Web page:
Yesterday, Khoa and I put on a Halloween party for the kids in Chibu. This year, instead of doing the party during class time at the elementary school, we teamed up with the Board of Education and had the party on the weekend in the local community center. The kids came and watched a presentation about Halloween, made their own costumes, and then went trick or treating.
During my presentation (in Japanese with some easy English phrases thrown in), Khoa was sitting in the audience with the kids, watching the presentation. As I was talking, he kept cringing and making weird faces. I got super self-conscious while continuing to speak in Japanese because Khoa kept making faces that seemed to mean that I was making a ton of mistakes. I wasn’t sure if I was speaking in a weird way or if he thought the kids were getting bored and I should hurry it along, but I tried my best to quickly finish the presentation and get it over with. When I asked him about it later, he said, “Oh no, the presentation was great, I was just playing with a couple of the kids.” He was getting jabbed in the side by a few of the boys sitting next to him, hence the cringing face! I was relieved to hear that my presentation was fine, but what the heck man, I was worried the whole time I was giving my presentation because of all the weird faces being thrown my way. Oh well, at least we know the kids love Khoa.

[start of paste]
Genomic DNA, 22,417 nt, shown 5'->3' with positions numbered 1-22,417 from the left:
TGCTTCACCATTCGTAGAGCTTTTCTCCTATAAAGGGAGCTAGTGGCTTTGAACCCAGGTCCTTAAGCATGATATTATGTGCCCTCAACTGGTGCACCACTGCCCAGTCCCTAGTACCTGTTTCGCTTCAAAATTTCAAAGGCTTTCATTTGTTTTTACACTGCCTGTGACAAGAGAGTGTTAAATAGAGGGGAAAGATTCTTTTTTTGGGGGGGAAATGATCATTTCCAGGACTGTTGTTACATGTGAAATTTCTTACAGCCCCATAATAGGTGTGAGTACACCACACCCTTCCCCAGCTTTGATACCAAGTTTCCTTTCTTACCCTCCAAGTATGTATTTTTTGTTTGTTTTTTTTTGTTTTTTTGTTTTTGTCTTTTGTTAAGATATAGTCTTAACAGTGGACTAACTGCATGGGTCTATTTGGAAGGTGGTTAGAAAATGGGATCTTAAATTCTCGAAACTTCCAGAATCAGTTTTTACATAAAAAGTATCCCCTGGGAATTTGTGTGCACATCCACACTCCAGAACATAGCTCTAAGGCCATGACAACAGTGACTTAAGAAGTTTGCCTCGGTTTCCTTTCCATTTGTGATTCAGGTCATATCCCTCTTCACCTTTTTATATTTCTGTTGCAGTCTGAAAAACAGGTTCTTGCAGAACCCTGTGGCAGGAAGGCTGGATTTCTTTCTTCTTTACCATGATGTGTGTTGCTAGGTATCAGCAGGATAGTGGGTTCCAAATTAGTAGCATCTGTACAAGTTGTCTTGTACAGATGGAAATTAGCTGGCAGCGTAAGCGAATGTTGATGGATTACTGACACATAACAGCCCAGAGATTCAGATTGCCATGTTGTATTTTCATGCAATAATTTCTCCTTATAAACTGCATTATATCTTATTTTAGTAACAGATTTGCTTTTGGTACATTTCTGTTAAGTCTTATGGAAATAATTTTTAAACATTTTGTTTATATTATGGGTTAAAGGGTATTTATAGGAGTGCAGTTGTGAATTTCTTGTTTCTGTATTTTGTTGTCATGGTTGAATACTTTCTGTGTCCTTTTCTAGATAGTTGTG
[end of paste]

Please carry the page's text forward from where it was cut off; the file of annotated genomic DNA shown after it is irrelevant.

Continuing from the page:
After the presentation, the kids made costumes. I ordered a ton of stuff for them to use to create their own original costume (almost all of the supplies can’t be bought on our island). We had colored trash bags, pipe cleaners, paper plates, round balloons, long balloons (for balloon animals), cardboard, foil, colored paper, and markers. I can’t show you pictures of the kids, but take a look at the costumes Khoa and I came up with:
Once the kids finished their costumes, we headed downstairs to the second floor for some trick or treating. Khoa and I decorated the hallway the day before with fake spider webs and pictures drawn by the elementary school kids. Some of them even wrote “Happy Halloween” and “trick or treat” in English, carefully copying the roman letters I wrote on the board. I was so proud!
^When the kids and parents first saw the spider webs, they were really surprised. I guess they don’t have fake spider webs in Japan.
The kids went from door to door yelling, “trick or treat!” and received a lot of candy! I ordered mini mars bars, dum-dum lollipops, and picked up some Japanese candy from the general store. Each kid got around twenty pieces of candy between the four doors they trick or treated at. Not so much compared to the huge hauls I used to bring in when trick or treating in the States, but still, pretty decent for 5 minutes of trick or treating.
…Khoa and I also took a bunch of the mini mars bars. Hey! Don’t judge! We haven’t had American candy and all it’s overly sugar-filled goodness for a long time. True, we can buy snickers on the mainland, but we haven’t set foot off of our island for quite some time.
After trick or treating, we finished off the party by taking a group picture. I wish I could show you a picture of the kids, but Japan has very strict rules when it comes to posting pictures of children on the internet. Instead, I’ll leave you with a picture of Khoa running amuck around our island.